Marmite has been manufactured since 1902, when the Marmite Food Extract Company was formed in Burton on Trent. A few years earlier a German scientist Justus von Liebig discovered that brewer’s yeast, a by-product of beer production, could be concentrated, bottled and then eaten. The Bass Brewery in Burton supplied the yeast for the manufacture by Marmite of the yeast extract.

Marmite is now one of the United Kingdom’s best known brand names and is clearly associated with the iconic glass jars containing the ‘dark, thick, yeast extract spread’. It is mostly used as a savoury spread on toast, bread, and crackers and as one ingredient in sandwiches. It is also recommended for adding flavour to stews, casseroles and gravy.

Marmite is no longer sold in dried cube form and most people will not have come across this product, which appears to have sold in the 1930s. The tin illustrated is therefore a rare and historically interesting object. The tin is just over five inches long and the six cubes contained in the tin were to make ‘a delicious and nourishing food drink’. They had the advantage of dissolving instantly in boiling water without the need to dice or crush them. The instructions also indicated that the cubes could add goodness and strength to soups, stews, sauces etc., but the Marmite sold in jars was the product to use for making sandwiches and for ‘when ordered for medicinal purposes’. The tin, if closed and stored properly could make the cubes last ‘indefinitely’. There were no ‘use by’ dates at that time!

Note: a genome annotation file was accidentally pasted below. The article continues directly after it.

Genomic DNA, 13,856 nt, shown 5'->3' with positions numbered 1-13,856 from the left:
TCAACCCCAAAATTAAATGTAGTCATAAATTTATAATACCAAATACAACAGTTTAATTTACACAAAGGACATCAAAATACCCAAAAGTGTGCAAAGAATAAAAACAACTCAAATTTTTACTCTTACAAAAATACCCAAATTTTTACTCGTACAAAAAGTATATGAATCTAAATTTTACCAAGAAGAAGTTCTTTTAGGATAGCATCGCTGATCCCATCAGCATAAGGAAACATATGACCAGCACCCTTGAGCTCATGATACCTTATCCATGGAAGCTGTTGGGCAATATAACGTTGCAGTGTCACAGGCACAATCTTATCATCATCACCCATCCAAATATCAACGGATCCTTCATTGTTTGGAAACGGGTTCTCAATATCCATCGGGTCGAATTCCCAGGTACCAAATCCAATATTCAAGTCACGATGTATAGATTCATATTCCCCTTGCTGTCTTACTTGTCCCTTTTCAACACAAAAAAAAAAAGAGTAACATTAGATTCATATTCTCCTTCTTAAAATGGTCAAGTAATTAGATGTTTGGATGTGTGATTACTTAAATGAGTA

Oxo cubes are much better known than Marmite cubes and have been manufactured since 1910. They can be used in a similar way, but like Bovril, now a stable-mate of Marmite, Oxo is a beef extract and not suitable for vegetarians. Most Marmite products are vegan.

The distinctive taste of Marmite divides opinion into ‘Lovers’ and ‘Haters’, so much so that the term Marmite is frequently used in relation to other products that divide opinion. This has been more of a publicity help than hindrance for the company.

Marmite comes in a range of sizes including 125g, 250g and 500g jars, 200g and 400g squeezy. In recent years new products have been marketed such as Marmite XO, which is stronger, a less salty version and Marmite Peanut Butter. Marmite flavouring has been added to potato crisps and even cocktails!


More information:

Date 1930s
Material(s) Metal
Item number MBPO248

Questions to help you remember using this item

  • Have you ever used a Marmite cube? If so when?
  • Do you like or dislike Marmite?
  • For what do you use Marmite?
  • If you have used Marmite in sandwiches, what other ingredients have you used?
  • Have you tried any products flavoured with Marmite? If so which?
  • Have you ever made a drink from a savoury cube? If so which cube was it?
  • Is Marmite good for you?

User Stories

I love the taste of Marmite and do add it to sandwiches with cucumber, tomato, cheese, or watercress, but if I am feeling poorly and want a hot savoury drink, I use an Oxo cube.

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